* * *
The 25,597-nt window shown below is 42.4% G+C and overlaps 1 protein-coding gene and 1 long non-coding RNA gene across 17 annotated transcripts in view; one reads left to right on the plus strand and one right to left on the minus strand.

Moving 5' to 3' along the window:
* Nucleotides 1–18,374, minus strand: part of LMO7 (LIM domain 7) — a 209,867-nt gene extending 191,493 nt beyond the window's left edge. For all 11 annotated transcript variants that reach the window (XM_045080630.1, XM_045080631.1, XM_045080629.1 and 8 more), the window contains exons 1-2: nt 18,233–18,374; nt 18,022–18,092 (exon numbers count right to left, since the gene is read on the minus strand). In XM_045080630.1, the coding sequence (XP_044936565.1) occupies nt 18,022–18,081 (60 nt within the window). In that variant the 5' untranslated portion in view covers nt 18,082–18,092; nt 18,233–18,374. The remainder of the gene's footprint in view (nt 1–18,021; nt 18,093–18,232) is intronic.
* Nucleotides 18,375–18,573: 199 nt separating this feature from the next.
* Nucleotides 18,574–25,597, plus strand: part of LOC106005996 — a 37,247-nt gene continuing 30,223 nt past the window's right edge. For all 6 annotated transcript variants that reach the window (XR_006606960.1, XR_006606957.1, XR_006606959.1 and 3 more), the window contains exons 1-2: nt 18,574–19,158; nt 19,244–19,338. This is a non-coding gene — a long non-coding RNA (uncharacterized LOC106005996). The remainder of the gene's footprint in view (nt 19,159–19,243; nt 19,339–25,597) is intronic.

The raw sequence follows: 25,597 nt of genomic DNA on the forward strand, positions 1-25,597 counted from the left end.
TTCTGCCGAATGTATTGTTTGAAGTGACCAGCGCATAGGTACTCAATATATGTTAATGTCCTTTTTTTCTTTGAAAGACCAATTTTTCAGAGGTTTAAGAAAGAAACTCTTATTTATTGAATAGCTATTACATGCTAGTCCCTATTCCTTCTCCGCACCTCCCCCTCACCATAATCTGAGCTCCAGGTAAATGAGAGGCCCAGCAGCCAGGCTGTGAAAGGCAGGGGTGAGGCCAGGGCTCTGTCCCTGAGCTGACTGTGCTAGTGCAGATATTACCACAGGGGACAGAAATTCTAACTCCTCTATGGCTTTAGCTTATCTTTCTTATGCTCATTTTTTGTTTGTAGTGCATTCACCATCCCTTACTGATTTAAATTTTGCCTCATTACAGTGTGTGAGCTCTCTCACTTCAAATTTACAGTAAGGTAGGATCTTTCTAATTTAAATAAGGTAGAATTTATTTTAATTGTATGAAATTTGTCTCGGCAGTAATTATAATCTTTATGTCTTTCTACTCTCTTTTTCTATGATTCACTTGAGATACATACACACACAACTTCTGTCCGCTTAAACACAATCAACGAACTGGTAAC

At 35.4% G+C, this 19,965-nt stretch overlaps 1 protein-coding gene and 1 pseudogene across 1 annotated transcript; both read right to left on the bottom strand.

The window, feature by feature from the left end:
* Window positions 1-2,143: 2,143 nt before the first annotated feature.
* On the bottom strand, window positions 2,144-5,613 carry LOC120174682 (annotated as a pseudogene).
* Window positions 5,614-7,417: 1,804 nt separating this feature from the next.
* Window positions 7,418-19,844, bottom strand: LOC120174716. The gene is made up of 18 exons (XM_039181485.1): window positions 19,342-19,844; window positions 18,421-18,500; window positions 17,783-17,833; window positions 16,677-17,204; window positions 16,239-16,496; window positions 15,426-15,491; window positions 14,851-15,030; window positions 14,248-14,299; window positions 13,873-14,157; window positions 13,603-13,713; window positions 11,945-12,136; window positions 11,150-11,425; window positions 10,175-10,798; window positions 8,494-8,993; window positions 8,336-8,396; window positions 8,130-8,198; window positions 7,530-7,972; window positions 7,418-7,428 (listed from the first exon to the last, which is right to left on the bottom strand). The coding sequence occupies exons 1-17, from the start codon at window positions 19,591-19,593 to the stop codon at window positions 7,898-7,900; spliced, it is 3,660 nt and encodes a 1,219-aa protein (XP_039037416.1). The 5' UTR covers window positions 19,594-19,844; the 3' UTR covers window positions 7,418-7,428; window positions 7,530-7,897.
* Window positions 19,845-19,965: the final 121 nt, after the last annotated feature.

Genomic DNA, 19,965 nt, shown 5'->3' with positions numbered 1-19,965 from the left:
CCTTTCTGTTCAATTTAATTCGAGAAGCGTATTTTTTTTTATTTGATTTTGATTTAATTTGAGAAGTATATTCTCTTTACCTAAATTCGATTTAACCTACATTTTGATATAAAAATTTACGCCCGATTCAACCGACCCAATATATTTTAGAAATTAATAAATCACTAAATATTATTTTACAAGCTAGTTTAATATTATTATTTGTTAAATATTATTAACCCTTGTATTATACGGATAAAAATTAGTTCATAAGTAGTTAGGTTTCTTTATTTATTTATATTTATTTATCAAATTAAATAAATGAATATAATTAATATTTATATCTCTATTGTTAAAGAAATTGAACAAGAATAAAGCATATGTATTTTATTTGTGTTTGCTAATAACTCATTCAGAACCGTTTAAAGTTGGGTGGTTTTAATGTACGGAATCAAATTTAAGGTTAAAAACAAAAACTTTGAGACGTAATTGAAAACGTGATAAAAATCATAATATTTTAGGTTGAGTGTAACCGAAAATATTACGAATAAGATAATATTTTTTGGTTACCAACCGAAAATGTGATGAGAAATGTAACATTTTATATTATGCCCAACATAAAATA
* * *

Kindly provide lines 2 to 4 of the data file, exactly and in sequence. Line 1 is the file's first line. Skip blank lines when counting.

Moving 5' to 3' along the window:
* Nucleotides 1–18,374, minus strand: part of LMO7 (LIM domain 7) — a 209,867-nt gene extending 191,493 nt beyond the window's left edge. For all 11 annotated transcript variants that reach the window (XM_045080630.1, XM_045080631.1, XM_045080629.1 and 8 more), the window contains exons 1-2: nt 18,233–18,374; nt 18,022–18,092 (exon numbers count right to left, since the gene is read on the minus strand). In XM_045080630.1, the coding sequence (XP_044936565.1) occupies nt 18,022–18,081 (60 nt within the window). In that variant the 5' untranslated portion in view covers nt 18,082–18,092; nt 18,233–18,374. The remainder of the gene's footprint in view (nt 1–18,021; nt 18,093–18,232) is intronic.
* Nucleotides 18,375–18,573: 199 nt separating this feature from the next.